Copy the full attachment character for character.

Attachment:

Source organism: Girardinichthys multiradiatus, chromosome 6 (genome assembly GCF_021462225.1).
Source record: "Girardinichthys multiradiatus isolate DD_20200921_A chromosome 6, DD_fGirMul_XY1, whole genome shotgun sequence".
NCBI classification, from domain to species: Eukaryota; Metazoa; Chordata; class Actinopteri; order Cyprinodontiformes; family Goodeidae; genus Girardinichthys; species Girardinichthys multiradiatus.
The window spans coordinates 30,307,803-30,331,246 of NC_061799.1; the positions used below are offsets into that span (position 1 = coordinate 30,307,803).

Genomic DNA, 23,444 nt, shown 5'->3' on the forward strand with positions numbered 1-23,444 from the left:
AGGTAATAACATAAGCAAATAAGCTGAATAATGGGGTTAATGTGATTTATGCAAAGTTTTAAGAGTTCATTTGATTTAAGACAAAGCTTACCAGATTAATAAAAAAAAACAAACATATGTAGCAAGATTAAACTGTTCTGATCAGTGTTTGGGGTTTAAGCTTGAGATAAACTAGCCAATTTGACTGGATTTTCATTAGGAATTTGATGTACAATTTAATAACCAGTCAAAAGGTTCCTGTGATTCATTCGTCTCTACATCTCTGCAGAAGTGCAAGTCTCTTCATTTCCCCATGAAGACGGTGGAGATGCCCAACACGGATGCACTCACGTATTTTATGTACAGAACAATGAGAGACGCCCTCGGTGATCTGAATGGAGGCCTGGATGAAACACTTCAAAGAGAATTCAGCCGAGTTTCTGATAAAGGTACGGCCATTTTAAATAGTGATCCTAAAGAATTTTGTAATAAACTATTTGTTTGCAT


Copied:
Source organism: Girardinichthys multiradiatus, chromosome 6 (genome assembly GCF_021462225.1).
Source record: "Girardinichthys multiradiatus isolate DD_20200921_A chromosome 6, DD_fGirMul_XY1, whole genome shotgun sequence".
NCBI classification, from domain to species: Eukaryota; Metazoa; Chordata; class Actinopteri; order Cyprinodontiformes; family Goodeidae; genus Girardinichthys; species Girardinichthys multiradiatus.
The window spans coordinates 30,307,803-30,331,246 of NC_061799.1; the positions used below are offsets into that span (position 1 = coordinate 30,307,803).

Genomic DNA, 23,444 nt, shown 5'->3' on the forward strand with positions numbered 1-23,444 from the left:
AGGTAATAACATAAGCAAATAAGCTGAATAATGGGGTTAATGTGATTTATGCAAAGTTTTAAGAGTTCATTTGATTTAAGACAAAGCTTACCAGATTAATAAAAAAAAACAAACATATGTAGCAAGATTAAACTGTTCTGATCAGTGTTTGGGGTTTAAGCTTGAGATAAACTAGCCAATTTGACTGGATTTTCATTAGGAATTTGATGTACAATTTAATAACCAGTCAAAAGGTTCCTGTGATTCATTCGTCTCTACATCTCTGCAGAAGTGCAAGTCTCTTCATTTCCCCATGAAGACGGTGGAGATGCCCAACACGGATGCACTCACGTATTTTATGTACAGAACAATGAGAGACGCCCTCGGTGATCTGAATGGAGGCCTGGATGAAACACTTCAAAGAGAATTCAGCCGAGTTTCTGATAAAGGTACGGCCATTTTAAATAGTGATCCTAAAGAATTTTGTAATAAACTATTTGTTTGCAT